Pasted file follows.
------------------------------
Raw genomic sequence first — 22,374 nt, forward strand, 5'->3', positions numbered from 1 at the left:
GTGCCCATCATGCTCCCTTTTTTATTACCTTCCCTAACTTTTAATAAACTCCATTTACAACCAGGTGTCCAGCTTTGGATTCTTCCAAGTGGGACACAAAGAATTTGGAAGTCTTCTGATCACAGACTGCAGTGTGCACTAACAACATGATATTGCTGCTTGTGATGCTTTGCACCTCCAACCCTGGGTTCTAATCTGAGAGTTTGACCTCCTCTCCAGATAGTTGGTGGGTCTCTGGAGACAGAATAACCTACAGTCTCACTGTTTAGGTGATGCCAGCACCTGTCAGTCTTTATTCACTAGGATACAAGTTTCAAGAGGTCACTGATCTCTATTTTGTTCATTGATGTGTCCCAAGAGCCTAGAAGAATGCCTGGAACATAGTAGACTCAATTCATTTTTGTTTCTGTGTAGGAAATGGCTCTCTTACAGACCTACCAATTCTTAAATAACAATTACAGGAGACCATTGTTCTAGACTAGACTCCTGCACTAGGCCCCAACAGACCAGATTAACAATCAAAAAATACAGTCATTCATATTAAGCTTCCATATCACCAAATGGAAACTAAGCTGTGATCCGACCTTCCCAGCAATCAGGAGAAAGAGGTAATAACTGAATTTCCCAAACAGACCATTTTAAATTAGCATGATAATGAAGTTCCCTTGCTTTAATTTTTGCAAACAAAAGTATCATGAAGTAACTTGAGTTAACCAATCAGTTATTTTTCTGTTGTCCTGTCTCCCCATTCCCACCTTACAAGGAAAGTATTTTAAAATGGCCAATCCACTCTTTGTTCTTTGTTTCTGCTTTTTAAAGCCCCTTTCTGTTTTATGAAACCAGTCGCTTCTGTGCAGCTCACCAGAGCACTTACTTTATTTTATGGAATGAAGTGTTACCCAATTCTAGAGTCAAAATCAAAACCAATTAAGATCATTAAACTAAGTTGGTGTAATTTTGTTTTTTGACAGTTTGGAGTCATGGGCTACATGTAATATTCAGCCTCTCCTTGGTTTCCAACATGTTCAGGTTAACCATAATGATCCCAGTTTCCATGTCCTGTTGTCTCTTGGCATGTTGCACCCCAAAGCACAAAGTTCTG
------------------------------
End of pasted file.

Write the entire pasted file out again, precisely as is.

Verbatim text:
Raw genomic sequence first — 22,374 nt, forward strand, 5'->3', positions numbered from 1 at the left:
GTGCCCATCATGCTCCCTTTTTTATTACCTTCCCTAACTTTTAATAAACTCCATTTACAACCAGGTGTCCAGCTTTGGATTCTTCCAAGTGGGACACAAAGAATTTGGAAGTCTTCTGATCACAGACTGCAGTGTGCACTAACAACATGATATTGCTGCTTGTGATGCTTTGCACCTCCAACCCTGGGTTCTAATCTGAGAGTTTGACCTCCTCTCCAGATAGTTGGTGGGTCTCTGGAGACAGAATAACCTACAGTCTCACTGTTTAGGTGATGCCAGCACCTGTCAGTCTTTATTCACTAGGATACAAGTTTCAAGAGGTCACTGATCTCTATTTTGTTCATTGATGTGTCCCAAGAGCCTAGAAGAATGCCTGGAACATAGTAGACTCAATTCATTTTTGTTTCTGTGTAGGAAATGGCTCTCTTACAGACCTACCAATTCTTAAATAACAATTACAGGAGACCATTGTTCTAGACTAGACTCCTGCACTAGGCCCCAACAGACCAGATTAACAATCAAAAAATACAGTCATTCATATTAAGCTTCCATATCACCAAATGGAAACTAAGCTGTGATCCGACCTTCCCAGCAATCAGGAGAAAGAGGTAATAACTGAATTTCCCAAACAGACCATTTTAAATTAGCATGATAATGAAGTTCCCTTGCTTTAATTTTTGCAAACAAAAGTATCATGAAGTAACTTGAGTTAACCAATCAGTTATTTTTCTGTTGTCCTGTCTCCCCATTCCCACCTTACAAGGAAAGTATTTTAAAATGGCCAATCCACTCTTTGTTCTTTGTTTCTGCTTTTTAAAGCCCCTTTCTGTTTTATGAAACCAGTCGCTTCTGTGCAGCTCACCAGAGCACTTACTTTATTTTATGGAATGAAGTGTTACCCAATTCTAGAGTCAAAATCAAAACCAATTAAGATCATTAAACTAAGTTGGTGTAATTTTGTTTTTTGACAGTTTGGAGTCATGGGCTACATGTAATATTCAGCCTCTCCTTGGTTTCCAACATGTTCAGGTTAACCATAATGATCCCAGTTTCCATGTCCTGTTGTCTCTTGGCATGTTGCACCCCAAAGCACAAAGTTCTG